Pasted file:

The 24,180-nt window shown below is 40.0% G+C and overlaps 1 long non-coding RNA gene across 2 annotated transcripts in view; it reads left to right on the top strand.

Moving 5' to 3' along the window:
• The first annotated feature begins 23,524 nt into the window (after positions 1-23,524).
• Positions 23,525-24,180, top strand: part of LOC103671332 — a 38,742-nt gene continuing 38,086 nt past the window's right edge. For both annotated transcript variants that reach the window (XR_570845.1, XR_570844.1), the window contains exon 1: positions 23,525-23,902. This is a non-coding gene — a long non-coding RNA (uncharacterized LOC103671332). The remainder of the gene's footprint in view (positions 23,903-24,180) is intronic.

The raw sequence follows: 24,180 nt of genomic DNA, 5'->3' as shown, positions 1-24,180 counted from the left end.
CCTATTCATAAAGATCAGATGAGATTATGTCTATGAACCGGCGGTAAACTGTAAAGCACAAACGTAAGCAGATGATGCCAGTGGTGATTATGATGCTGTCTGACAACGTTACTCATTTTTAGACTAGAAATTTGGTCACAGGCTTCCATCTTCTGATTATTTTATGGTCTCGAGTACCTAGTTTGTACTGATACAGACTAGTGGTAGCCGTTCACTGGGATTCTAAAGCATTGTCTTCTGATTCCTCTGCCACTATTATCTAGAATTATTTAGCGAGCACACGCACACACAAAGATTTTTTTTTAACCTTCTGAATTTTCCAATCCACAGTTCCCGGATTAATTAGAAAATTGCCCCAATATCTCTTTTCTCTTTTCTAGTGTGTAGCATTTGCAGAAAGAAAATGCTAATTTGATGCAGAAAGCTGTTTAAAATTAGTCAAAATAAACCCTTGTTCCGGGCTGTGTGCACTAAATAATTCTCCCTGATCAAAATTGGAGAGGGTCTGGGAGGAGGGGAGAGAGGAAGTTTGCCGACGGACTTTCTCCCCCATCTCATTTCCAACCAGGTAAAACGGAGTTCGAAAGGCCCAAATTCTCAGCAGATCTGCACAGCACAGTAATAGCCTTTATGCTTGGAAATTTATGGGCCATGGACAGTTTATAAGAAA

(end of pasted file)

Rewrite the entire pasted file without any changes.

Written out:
The 24,180-nt window shown below is 40.0% G+C and overlaps 1 long non-coding RNA gene across 2 annotated transcripts in view; it reads left to right on the top strand.

Moving 5' to 3' along the window:
• The first annotated feature begins 23,524 nt into the window (after positions 1-23,524).
• Positions 23,525-24,180, top strand: part of LOC103671332 — a 38,742-nt gene continuing 38,086 nt past the window's right edge. For both annotated transcript variants that reach the window (XR_570845.1, XR_570844.1), the window contains exon 1: positions 23,525-23,902. This is a non-coding gene — a long non-coding RNA (uncharacterized LOC103671332). The remainder of the gene's footprint in view (positions 23,903-24,180) is intronic.

The raw sequence follows: 24,180 nt of genomic DNA, 5'->3' as shown, positions 1-24,180 counted from the left end.
CCTATTCATAAAGATCAGATGAGATTATGTCTATGAACCGGCGGTAAACTGTAAAGCACAAACGTAAGCAGATGATGCCAGTGGTGATTATGATGCTGTCTGACAACGTTACTCATTTTTAGACTAGAAATTTGGTCACAGGCTTCCATCTTCTGATTATTTTATGGTCTCGAGTACCTAGTTTGTACTGATACAGACTAGTGGTAGCCGTTCACTGGGATTCTAAAGCATTGTCTTCTGATTCCTCTGCCACTATTATCTAGAATTATTTAGCGAGCACACGCACACACAAAGATTTTTTTTTAACCTTCTGAATTTTCCAATCCACAGTTCCCGGATTAATTAGAAAATTGCCCCAATATCTCTTTTCTCTTTTCTAGTGTGTAGCATTTGCAGAAAGAAAATGCTAATTTGATGCAGAAAGCTGTTTAAAATTAGTCAAAATAAACCCTTGTTCCGGGCTGTGTGCACTAAATAATTCTCCCTGATCAAAATTGGAGAGGGTCTGGGAGGAGGGGAGAGAGGAAGTTTGCCGACGGACTTTCTCCCCCATCTCATTTCCAACCAGGTAAAACGGAGTTCGAAAGGCCCAAATTCTCAGCAGATCTGCACAGCACAGTAATAGCCTTTATGCTTGGAAATTTATGGGCCATGGACAGTTTATAAGAAA